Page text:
Sam Bankman-Fried (SBF), the founder of FTX, left the Bahamas on a flight to the U.S. on Wednesday to face fraud charges. At the same time, federal prosecutors announced that two of his former business partners had pleaded guilty to similar charges and were now helping the government.
In a video posted on Twitter late Wednesday night, Manhattan U.S. Attorney Damian Williams said that Caroline Ellison, the former CEO of Alameda Research, and Gary Wang, the co-founder of FTX, had admitted to scamming investors in the cryptocurrency trading platform.
When it came out that two of Bankman-closest Fried’s former friends had decided to help the government, the pressure on the former billionaire increased by a lot.
Williams said that Bankman-Fried is now in the custody of the FBI and is on his way to the U.S. He also asked anyone else involved in the alleged fraud to come forward.
“If you did anything wrong at FTX or Alameda, now is the time to fix it. We’re moving quickly, and we can’t wait forever. I also said that the announcement we made last week wouldn’t be our last, and let me be clear: neither is today’s.”Damian William is the U.S. Attorney in Manhattan.
Ellison and Wang had also been charged
In a separate statement on Wednesday evening, the U.S. Securities and Exchange Commission (SEC) said that Ellison and Wang had also been charged for their roles in a multiyear scheme to scam equity investors of FTX.
The U.S. Commodity Futures Trading Commission said it had also charged Ellison and Wang with fraud.
Ellison’s lawyer didn’t answer our request for comment right away.
In a statement, Wang’s lawyer, Ilan Graff, said, “Gary has taken responsibility for what he did and takes his duties as a cooperating witness very seriously.”
Last week, federal prosecutors in Manhattan charged Bankman-Fried with stealing billions of dollars from FTX customers’ assets to cover losses at his hedge fund, Alameda Research. Williams called this “one of the biggest financial frauds in American history.”
The 30-year-old cryptocurrency mogul has admitted that FTX had problems with risk management, but he has said that he doesn’t think he has any criminal responsibility.
A member of Bankman-legal Fried’s team who was asked to comment declined to do so.
“FIX THE IMPORTANT CUSTOMERS”
Bankman-Fried rode a crypto boom to become a multi-billionaire and a powerful political donor in the U.S., but FTX’s crash wiped out all of his money and ruined his reputation. A wave of customers withdrew their money because they were worried about their money being mixed with Alameda’s.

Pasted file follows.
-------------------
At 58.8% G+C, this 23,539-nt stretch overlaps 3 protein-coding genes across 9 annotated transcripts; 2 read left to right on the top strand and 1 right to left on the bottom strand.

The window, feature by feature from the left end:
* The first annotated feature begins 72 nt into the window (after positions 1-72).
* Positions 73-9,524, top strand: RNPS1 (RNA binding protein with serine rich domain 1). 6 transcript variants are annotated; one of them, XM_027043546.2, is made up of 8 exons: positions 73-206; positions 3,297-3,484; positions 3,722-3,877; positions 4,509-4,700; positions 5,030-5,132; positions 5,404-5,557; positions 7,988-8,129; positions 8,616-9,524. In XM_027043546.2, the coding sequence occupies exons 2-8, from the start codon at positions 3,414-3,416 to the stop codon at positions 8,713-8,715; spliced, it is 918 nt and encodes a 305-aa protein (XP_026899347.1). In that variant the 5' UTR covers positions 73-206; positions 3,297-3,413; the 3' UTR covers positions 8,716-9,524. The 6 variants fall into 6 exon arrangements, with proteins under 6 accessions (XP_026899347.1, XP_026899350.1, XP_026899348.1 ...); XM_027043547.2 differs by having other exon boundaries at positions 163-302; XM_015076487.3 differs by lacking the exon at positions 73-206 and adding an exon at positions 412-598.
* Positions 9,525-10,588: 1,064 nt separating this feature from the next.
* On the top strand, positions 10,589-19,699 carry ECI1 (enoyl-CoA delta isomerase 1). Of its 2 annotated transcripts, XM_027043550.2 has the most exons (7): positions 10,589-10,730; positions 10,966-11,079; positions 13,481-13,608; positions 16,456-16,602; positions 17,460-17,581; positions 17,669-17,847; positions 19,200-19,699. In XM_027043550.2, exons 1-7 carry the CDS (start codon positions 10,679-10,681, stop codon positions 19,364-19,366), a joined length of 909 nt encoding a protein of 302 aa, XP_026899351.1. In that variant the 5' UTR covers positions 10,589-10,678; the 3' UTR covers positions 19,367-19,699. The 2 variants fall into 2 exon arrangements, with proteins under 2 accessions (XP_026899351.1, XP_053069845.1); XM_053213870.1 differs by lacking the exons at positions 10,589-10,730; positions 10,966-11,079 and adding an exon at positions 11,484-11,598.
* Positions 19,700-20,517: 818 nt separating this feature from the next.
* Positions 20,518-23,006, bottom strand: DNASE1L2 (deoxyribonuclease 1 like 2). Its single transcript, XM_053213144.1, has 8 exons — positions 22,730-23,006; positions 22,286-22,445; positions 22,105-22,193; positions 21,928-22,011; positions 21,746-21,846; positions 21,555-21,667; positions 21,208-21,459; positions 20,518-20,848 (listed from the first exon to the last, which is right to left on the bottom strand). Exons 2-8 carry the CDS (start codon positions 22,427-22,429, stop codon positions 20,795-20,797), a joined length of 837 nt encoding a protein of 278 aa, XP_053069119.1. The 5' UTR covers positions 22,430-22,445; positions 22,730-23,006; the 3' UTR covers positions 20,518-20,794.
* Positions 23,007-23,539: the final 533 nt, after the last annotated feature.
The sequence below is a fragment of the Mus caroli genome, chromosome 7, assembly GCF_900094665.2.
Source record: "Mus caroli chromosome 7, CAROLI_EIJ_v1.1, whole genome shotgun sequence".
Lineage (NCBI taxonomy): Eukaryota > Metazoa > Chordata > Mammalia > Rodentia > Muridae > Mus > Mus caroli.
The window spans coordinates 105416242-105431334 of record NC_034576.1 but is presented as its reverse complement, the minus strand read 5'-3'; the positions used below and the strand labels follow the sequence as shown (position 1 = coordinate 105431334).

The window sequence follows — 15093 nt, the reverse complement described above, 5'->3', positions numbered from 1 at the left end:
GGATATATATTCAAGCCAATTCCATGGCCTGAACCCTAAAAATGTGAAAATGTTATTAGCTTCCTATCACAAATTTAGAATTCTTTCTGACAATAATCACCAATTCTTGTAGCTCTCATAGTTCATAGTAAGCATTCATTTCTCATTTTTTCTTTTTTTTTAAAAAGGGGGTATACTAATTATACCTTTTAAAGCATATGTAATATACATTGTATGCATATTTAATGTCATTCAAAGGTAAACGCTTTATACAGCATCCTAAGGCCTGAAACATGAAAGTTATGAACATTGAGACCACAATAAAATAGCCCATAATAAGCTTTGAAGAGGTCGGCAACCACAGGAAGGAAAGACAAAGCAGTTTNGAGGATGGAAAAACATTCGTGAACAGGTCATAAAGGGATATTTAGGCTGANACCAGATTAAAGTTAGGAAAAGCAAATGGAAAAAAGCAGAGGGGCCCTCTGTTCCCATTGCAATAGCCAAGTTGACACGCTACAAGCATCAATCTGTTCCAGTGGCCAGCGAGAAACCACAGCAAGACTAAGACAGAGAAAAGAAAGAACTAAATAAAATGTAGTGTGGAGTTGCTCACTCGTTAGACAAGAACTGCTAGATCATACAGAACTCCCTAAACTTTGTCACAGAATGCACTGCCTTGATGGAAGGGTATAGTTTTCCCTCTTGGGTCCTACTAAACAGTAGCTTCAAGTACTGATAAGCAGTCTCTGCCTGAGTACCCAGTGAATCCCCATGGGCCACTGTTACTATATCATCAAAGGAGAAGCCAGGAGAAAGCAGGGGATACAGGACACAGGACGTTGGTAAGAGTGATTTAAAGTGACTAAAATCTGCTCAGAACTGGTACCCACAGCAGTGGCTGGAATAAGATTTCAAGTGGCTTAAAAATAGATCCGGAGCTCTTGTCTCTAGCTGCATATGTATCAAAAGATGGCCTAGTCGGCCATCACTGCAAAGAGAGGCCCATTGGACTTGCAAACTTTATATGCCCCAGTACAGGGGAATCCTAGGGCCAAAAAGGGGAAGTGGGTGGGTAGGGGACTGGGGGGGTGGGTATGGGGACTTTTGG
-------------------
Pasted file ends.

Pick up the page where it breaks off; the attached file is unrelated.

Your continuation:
Williams and the government made the announcements just hours after Bankman-Fried left The Bahamas, where he agreed in court to be sent to the US.
The plea deals were signed by Ellison and Wang on Monday, according to court records. Reuters and other news outlets had reported over the weekend that Bankman-Fried would give up his right to fight extradition.
$250,000 bond to get out of jail
The agreements say that Ellison and Wang must each post a $250,000 bond to get out of jail. They also say that prosecutors can ask a judge to take their cooperation into account when deciding their sentences if they “substantially helped in an investigation or prosecution.”
Bankman-Fried is probably going to go to a federal court in Manhattan, New York, on Thursday. At his court date, called an arraignment, he is likely to be asked to say how he will plead. The U.S. judge would decide if he could be released on bail and, if so, on what terms.
Last week, Bankman-Fried was arrested in The Bahamas, where he lives and where FTX is based, on a U.S. extradition request. He finally agreed to extradition in part because he “wanted to make the relevant customers whole,” according to an affidavit from December 20 that was read in court on Wednesday.
Bankman-Fried walked up to the witness box in court wearing a suit. As he was sworn in, he spoke clearly and steadily.
Yes, he told Judge Shaka Serville on Wednesday, he wanted to give up his right to formal extradition proceedings.
The defense attorney for Bankman-Fried, Jerone Roberts, said that his client was “eager to leave.”
The judge said that he was sure that Bankman-Fried had not been “forced, coerced, or threatened” into agreeing to the extradition.
The $32 billion exchange filed for bankruptcy on November 11, and Bankman-Fried quit as CEO the same day.